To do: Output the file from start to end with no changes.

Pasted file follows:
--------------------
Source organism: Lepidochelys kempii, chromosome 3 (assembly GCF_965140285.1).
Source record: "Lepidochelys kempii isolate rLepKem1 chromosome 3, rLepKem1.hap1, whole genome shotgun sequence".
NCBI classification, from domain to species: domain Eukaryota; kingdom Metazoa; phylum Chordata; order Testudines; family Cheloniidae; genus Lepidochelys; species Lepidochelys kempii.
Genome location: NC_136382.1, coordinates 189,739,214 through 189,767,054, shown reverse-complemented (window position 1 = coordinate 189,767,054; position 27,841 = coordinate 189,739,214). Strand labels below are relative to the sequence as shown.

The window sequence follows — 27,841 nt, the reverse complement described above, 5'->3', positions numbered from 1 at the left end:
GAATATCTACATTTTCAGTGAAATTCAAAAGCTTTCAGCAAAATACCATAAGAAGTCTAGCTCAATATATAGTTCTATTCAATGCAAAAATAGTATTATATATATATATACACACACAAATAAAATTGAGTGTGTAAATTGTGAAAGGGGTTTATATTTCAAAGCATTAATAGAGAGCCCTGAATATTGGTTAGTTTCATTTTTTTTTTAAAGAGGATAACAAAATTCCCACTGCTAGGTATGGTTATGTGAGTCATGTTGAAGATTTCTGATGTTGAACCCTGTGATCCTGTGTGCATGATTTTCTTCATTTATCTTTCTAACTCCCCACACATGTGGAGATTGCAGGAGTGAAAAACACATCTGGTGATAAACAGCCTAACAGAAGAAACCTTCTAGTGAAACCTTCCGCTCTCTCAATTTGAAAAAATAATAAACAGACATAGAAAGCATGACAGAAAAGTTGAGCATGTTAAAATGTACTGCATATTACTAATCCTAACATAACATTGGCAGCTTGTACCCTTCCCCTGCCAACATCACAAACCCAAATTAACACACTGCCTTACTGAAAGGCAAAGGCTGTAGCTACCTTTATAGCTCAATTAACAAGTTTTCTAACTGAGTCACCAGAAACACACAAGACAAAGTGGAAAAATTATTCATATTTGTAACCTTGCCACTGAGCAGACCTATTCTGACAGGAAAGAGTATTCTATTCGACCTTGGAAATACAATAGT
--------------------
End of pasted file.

Source organism: Lepidochelys kempii, chromosome 3 (assembly GCF_965140285.1).
Source record: "Lepidochelys kempii isolate rLepKem1 chromosome 3, rLepKem1.hap1, whole genome shotgun sequence".
NCBI classification, from domain to species: domain Eukaryota; kingdom Metazoa; phylum Chordata; order Testudines; family Cheloniidae; genus Lepidochelys; species Lepidochelys kempii.
Genome location: NC_136382.1, coordinates 189,739,214 through 189,767,054, shown reverse-complemented (window position 1 = coordinate 189,767,054; position 27,841 = coordinate 189,739,214). Strand labels below are relative to the sequence as shown.

The window sequence follows — 27,841 nt, the reverse complement described above, 5'->3', positions numbered from 1 at the left end:
GAATATCTACATTTTCAGTGAAATTCAAAAGCTTTCAGCAAAATACCATAAGAAGTCTAGCTCAATATATAGTTCTATTCAATGCAAAAATAGTATTATATATATATATACACACACAAATAAAATTGAGTGTGTAAATTGTGAAAGGGGTTTATATTTCAAAGCATTAATAGAGAGCCCTGAATATTGGTTAGTTTCATTTTTTTTTTAAAGAGGATAACAAAATTCCCACTGCTAGGTATGGTTATGTGAGTCATGTTGAAGATTTCTGATGTTGAACCCTGTGATCCTGTGTGCATGATTTTCTTCATTTATCTTTCTAACTCCCCACACATGTGGAGATTGCAGGAGTGAAAAACACATCTGGTGATAAACAGCCTAACAGAAGAAACCTTCTAGTGAAACCTTCCGCTCTCTCAATTTGAAAAAATAATAAACAGACATAGAAAGCATGACAGAAAAGTTGAGCATGTTAAAATGTACTGCATATTACTAATCCTAACATAACATTGGCAGCTTGTACCCTTCCCCTGCCAACATCACAAACCCAAATTAACACACTGCCTTACTGAAAGGCAAAGGCTGTAGCTACCTTTATAGCTCAATTAACAAGTTTTCTAACTGAGTCACCAGAAACACACAAGACAAAGTGGAAAAATTATTCATATTTGTAACCTTGCCACTGAGCAGACCTATTCTGACAGGAAAGAGTATTCTATTCGACCTTGGAAATACAATAGT